THE topic of genetically modified organisms (GMOs) has come up in a handful of hearings lately, and the message from this Administration has been an encouraging one in support of the need to stick to science.
During a hearing April 3, Agriculture Secretary Tom Vilsack told House Agriculture Committee members that conflict over genetic modification is "unfortunate" and that more needs to be done to share the benefits the technology provides, such as increased affordability and accessibility to food.
He also noted that one of the great opportunities for Americans is to embrace diversity, whether that's regarding the size of the operation, the production methods or the operators.
"There is room for everyone. We have to have more collaborative than more conflicting conversations," he said of the ongoing GMO discussion.
Food & Drug Administration Commissioner Margaret Hamburg reinforced the agency's stance on labeling products containing biotech ingredients during a March 27 House appropriations subcommittee meeting.
In response to questioning from committee ranking member Rep. Nita Lowey (D., N.Y.), Hamburg said FDA supports voluntary GMO labeling but opposes mandatory labeling.
She explained that mandatory labeling is appropriate and required when there is a false claim or misbranding, but the presence of GM ingredients in food doesn't constitute a material change in the product such as the nutritional content, performance of the food, taste or aroma.
"From a scientific and safety assessment, we do not currently believe genetic modification of food products makes a material change to the product in terms of nutritional or other qualities," Hamburg testified.
She also noted that "a lot of very credible" research has been evaluated over a long period of time that backs the safety of GMOs.
Hamburg recognized that labeling GM foods is "obviously on the minds of many Americans," but she said the voluntary approach to labeling does allow those who wish to avoid GM foods to do so.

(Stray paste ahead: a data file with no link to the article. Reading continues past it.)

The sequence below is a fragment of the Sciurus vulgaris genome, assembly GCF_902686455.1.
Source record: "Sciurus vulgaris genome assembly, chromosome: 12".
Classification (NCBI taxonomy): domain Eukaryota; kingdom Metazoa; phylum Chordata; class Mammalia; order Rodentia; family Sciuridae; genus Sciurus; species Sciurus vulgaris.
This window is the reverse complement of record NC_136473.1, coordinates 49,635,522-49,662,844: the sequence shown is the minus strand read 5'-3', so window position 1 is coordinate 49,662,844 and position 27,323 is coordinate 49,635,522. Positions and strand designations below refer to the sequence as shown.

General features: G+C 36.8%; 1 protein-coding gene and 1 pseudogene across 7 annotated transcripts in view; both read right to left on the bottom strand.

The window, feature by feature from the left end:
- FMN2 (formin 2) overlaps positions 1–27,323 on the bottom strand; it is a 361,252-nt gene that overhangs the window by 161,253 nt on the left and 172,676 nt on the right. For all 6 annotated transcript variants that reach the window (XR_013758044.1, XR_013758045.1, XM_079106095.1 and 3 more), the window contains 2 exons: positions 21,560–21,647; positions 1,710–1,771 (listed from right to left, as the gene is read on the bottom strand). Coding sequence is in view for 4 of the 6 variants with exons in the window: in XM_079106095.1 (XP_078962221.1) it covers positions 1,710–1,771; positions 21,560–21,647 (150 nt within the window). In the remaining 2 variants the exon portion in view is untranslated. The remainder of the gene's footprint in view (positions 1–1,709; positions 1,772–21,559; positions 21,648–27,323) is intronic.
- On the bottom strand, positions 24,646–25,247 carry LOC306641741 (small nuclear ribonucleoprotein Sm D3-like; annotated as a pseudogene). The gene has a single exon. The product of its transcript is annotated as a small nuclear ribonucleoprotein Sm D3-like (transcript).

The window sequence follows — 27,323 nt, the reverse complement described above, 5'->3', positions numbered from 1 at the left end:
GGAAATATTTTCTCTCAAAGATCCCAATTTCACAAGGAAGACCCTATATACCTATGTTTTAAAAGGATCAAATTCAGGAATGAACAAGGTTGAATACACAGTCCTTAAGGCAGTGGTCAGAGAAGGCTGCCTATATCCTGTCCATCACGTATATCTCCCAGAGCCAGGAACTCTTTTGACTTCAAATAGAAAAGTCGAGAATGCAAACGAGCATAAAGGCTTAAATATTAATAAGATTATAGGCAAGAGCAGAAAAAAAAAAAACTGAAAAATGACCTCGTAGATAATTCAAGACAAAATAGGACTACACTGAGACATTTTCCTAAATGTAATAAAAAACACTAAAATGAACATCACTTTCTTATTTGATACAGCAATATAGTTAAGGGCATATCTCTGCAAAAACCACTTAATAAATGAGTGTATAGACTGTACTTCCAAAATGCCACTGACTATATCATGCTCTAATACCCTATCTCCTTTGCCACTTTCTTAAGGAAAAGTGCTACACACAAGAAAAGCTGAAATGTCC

Hamburg said FDA hopes to finalize a proposed guidance soon with respect to plant-based GM foods.
The Coalition for Safe & Affordable Foods, consisting of 34 groups from different segments of the food supply chain, are advocating for federal legislation that would require FDA to conduct a safety review of all new GM traits before they are introduced into commerce. FDA would be empowered to mandate the labeling of GM food ingredients if the agency determines that there is a health, safety or nutrition issue with the biotechnology. A federal bill would also pre-empt a patchwork of state initiatives.
Agricultural groups may have found their champion on the issue as Rep. Mike Pompeo (R., Kan.) is reportedly looking to introduce legislation that would create a federal voluntary labeling system. Politico reported that he's working with the coalition and the House Energy & Commerce Committee to introduce a bill before the Easter recess.
The Kansas Soybean Assn. and Biotechnology Industry Organization both tweeted out #StandWithPompeo in hopes of drumming up support for the legislator.
However, Politico stated that food policy insiders speculated that the more senior Rep. Fred Upton (R., Mich.) would sponsor the bill, which could call into question the ability to pull it across the finish line.